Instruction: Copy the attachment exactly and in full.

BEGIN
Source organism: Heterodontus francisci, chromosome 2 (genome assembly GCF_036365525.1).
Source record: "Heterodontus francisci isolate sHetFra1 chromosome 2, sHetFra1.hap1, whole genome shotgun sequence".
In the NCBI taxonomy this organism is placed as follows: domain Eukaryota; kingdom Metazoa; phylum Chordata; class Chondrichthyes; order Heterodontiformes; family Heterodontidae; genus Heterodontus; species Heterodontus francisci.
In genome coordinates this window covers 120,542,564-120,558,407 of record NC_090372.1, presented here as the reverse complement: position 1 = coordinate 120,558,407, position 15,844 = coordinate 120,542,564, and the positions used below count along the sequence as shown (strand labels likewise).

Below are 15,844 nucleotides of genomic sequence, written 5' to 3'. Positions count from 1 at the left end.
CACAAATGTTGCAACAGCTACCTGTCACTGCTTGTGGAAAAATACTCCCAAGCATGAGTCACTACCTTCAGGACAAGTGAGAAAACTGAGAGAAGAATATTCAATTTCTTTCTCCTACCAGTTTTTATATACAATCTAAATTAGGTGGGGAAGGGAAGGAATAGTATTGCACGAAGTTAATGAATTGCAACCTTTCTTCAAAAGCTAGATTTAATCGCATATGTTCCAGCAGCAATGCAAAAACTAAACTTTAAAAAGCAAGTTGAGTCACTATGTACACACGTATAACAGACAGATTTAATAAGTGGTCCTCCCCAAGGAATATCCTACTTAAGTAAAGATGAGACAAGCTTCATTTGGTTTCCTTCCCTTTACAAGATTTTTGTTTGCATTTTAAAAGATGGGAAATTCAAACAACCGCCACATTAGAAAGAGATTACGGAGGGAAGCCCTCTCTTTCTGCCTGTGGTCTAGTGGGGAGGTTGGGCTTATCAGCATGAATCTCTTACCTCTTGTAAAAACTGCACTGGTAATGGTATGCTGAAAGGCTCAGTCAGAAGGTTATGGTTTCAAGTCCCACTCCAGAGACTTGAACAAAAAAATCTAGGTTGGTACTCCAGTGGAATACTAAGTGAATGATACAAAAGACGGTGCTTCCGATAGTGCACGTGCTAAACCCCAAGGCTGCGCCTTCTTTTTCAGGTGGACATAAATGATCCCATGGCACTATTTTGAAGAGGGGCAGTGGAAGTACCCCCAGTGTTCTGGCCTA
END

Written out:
Source organism: Heterodontus francisci, chromosome 2 (genome assembly GCF_036365525.1).
Source record: "Heterodontus francisci isolate sHetFra1 chromosome 2, sHetFra1.hap1, whole genome shotgun sequence".
In the NCBI taxonomy this organism is placed as follows: domain Eukaryota; kingdom Metazoa; phylum Chordata; class Chondrichthyes; order Heterodontiformes; family Heterodontidae; genus Heterodontus; species Heterodontus francisci.
In genome coordinates this window covers 120,542,564-120,558,407 of record NC_090372.1, presented here as the reverse complement: position 1 = coordinate 120,558,407, position 15,844 = coordinate 120,542,564, and the positions used below count along the sequence as shown (strand labels likewise).

Below are 15,844 nucleotides of genomic sequence, written 5' to 3'. Positions count from 1 at the left end.
CACAAATGTTGCAACAGCTACCTGTCACTGCTTGTGGAAAAATACTCCCAAGCATGAGTCACTACCTTCAGGACAAGTGAGAAAACTGAGAGAAGAATATTCAATTTCTTTCTCCTACCAGTTTTTATATACAATCTAAATTAGGTGGGGAAGGGAAGGAATAGTATTGCACGAAGTTAATGAATTGCAACCTTTCTTCAAAAGCTAGATTTAATCGCATATGTTCCAGCAGCAATGCAAAAACTAAACTTTAAAAAGCAAGTTGAGTCACTATGTACACACGTATAACAGACAGATTTAATAAGTGGTCCTCCCCAAGGAATATCCTACTTAAGTAAAGATGAGACAAGCTTCATTTGGTTTCCTTCCCTTTACAAGATTTTTGTTTGCATTTTAAAAGATGGGAAATTCAAACAACCGCCACATTAGAAAGAGATTACGGAGGGAAGCCCTCTCTTTCTGCCTGTGGTCTAGTGGGGAGGTTGGGCTTATCAGCATGAATCTCTTACCTCTTGTAAAAACTGCACTGGTAATGGTATGCTGAAAGGCTCAGTCAGAAGGTTATGGTTTCAAGTCCCACTCCAGAGACTTGAACAAAAAAATCTAGGTTGGTACTCCAGTGGAATACTAAGTGAATGATACAAAAGACGGTGCTTCCGATAGTGCACGTGCTAAACCCCAAGGCTGCGCCTTCTTTTTCAGGTGGACATAAATGATCCCATGGCACTATTTTGAAGAGGGGCAGTGGAAGTACCCCCAGTGTTCTGGCCTA